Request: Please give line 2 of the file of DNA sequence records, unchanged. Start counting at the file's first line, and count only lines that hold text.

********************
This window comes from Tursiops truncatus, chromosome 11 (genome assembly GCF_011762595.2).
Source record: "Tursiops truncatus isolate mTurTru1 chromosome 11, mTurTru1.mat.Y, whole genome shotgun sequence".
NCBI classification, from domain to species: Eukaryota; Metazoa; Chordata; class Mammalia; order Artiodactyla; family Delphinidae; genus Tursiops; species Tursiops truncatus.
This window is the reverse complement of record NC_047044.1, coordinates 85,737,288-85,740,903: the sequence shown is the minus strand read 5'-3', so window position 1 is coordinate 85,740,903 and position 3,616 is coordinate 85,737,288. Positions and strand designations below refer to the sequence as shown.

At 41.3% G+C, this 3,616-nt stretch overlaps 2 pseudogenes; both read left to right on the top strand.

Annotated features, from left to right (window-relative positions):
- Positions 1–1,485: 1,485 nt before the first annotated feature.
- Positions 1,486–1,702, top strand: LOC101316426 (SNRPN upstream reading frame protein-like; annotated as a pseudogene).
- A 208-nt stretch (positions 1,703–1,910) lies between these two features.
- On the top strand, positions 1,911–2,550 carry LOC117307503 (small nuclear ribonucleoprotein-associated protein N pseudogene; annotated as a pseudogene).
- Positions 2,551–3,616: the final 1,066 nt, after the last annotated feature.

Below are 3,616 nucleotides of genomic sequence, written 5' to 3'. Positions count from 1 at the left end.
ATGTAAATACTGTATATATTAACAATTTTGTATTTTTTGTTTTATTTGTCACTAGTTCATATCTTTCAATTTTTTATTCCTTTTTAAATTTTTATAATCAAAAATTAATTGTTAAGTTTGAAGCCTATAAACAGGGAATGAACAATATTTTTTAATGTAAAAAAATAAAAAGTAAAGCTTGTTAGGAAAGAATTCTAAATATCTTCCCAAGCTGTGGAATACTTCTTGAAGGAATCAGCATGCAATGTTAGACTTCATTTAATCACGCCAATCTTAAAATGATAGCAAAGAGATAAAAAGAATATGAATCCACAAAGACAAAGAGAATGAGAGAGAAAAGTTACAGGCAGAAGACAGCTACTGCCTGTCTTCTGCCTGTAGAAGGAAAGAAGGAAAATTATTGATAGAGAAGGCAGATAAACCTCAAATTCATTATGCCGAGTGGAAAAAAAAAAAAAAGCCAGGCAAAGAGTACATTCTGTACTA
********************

Source record: "Tursiops truncatus isolate mTurTru1 chromosome 11, mTurTru1.mat.Y, whole genome shotgun sequence".